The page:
The thing that bothers me is that a lot of people in digital media (in particular social) seem to immediately forget the most basic elements of statistical analysis, the kind of basic stuff that should be common sense for anyone who sits and actually thinks about what they’re looking at, things like the difference between correlation and causality. Recently I have been having a bit of a rant about the sheer volume of misleading ‘research’ that has been published about Facebook in an attempt to give clear monetary value to “fans,” an effort that will never make sense anyway because each ‘fan’ is unique, it is not the same as a conversion/sale. I was going to write about why their study was deeply flawed in every way, but The Adcontrarian did it for me.

It wouldn’t be such an issue if they admitted fault when people call bullshit on their stupid buzz-videos (side note: reading the comments below this video will actually cause hemorrhaging of the brain, the stupidity is that dense) but instead they try to argue that the figures have value by referring to “research” that backs up the numbers, however this “research” is usually highly biased and funded by interested parties, not only this but the figures they quote are taken dramatically out of context.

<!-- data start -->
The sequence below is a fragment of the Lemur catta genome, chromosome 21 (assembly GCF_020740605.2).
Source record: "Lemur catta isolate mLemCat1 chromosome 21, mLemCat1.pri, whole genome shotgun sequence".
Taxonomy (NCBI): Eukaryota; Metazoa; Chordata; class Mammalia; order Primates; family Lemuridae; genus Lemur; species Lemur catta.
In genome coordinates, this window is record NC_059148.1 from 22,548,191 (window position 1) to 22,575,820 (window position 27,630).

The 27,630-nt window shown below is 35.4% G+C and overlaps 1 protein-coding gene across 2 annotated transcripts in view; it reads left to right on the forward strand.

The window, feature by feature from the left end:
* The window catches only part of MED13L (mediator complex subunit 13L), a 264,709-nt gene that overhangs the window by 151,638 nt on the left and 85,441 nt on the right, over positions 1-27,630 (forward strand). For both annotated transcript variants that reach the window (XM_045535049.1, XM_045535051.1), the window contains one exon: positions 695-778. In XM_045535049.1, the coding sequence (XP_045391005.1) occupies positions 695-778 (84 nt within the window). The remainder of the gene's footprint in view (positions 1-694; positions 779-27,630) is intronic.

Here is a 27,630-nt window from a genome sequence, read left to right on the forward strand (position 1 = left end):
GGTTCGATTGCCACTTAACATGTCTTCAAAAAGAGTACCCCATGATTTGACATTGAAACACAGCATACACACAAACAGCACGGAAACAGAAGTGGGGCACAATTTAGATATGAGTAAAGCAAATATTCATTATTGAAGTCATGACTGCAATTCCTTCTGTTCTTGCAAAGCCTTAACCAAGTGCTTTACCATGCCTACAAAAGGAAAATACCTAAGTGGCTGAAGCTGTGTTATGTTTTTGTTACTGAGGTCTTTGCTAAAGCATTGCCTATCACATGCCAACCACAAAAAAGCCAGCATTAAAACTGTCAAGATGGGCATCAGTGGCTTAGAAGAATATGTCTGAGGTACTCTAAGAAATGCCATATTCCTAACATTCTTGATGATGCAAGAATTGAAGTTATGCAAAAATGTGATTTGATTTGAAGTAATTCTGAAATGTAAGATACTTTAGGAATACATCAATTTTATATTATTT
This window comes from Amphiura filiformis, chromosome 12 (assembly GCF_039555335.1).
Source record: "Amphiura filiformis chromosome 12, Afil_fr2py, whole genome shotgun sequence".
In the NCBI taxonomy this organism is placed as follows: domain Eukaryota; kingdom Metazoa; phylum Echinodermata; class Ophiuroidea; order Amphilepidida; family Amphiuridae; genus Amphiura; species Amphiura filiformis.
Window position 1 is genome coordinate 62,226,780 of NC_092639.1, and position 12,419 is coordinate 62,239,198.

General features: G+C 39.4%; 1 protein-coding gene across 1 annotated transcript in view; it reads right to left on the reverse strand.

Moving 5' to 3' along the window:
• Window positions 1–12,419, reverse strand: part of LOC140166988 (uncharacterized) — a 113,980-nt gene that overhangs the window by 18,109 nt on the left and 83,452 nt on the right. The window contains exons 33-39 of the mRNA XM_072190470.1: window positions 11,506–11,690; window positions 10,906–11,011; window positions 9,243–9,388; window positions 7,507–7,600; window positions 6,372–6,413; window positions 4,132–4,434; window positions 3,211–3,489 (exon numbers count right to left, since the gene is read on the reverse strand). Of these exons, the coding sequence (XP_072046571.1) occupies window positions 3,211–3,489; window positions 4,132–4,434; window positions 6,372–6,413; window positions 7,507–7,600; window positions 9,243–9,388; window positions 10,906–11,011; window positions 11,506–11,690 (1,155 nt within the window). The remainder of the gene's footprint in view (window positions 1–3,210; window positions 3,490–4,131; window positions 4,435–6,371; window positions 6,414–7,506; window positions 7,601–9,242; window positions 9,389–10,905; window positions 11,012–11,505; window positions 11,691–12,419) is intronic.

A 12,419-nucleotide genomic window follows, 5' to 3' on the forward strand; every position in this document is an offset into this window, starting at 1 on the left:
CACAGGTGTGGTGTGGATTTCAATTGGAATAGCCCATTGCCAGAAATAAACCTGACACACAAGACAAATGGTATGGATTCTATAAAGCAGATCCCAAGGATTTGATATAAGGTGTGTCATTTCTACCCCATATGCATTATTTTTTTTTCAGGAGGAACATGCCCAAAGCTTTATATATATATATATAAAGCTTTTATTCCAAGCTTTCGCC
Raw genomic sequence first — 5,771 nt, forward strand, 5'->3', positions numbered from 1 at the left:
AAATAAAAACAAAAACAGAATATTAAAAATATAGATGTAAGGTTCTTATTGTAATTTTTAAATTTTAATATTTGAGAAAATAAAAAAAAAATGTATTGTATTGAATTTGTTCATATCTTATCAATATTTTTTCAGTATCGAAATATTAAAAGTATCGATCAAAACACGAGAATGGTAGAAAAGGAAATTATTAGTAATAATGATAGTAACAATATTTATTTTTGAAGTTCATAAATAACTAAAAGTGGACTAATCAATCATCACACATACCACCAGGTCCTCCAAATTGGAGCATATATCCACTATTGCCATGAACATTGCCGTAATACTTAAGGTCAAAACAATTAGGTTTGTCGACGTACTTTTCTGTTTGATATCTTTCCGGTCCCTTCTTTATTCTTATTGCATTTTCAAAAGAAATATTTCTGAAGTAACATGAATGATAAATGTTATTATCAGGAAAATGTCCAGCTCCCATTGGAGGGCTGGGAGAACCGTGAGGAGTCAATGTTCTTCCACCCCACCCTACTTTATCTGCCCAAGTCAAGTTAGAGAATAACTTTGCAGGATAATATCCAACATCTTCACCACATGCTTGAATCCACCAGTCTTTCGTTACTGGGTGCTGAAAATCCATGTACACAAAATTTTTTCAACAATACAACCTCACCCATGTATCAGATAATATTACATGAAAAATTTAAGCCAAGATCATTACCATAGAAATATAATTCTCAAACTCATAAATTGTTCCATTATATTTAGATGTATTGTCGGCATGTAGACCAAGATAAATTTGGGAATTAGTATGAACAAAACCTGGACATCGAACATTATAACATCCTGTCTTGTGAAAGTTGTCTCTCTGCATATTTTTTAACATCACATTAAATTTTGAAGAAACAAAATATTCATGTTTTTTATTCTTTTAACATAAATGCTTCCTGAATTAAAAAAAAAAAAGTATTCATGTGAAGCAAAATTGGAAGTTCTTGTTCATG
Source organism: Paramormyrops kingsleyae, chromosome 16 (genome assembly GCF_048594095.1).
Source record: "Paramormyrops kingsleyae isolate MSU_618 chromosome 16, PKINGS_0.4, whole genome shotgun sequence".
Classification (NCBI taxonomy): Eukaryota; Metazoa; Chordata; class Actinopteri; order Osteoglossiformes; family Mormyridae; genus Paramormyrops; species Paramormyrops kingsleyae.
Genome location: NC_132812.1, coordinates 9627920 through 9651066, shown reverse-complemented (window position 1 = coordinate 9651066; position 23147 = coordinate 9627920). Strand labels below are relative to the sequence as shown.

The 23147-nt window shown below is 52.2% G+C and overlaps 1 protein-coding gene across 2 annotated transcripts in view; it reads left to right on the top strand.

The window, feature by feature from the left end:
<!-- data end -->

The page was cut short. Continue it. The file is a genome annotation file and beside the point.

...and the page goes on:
If digital media as an industry really wants to start seeing significant investment from brands we need to step up to the table and be honest with advertisers, we need to tell them realistic information, not a bunch of pseudo-scientific stats that immediately set off the bullshit detector of everyone in the room. This current approach is akin to a kid telling you he caught a fish thiiiiiiiiiiiiiiiiiiiiiiiiiiiiiiiiiiiiis big, no one believes them, but its cute that they try to trick you.

The ultimate idea killer

Ideas can come from anywhere. They are not limited by age, race, status or education. A good idea can come from the mind of a 5 year or in the ramblings of a 90 year old. These are facts that are universally accepted, and yet in an industry built on ideas many people allow their ego and sense of entitlement to hinder this process.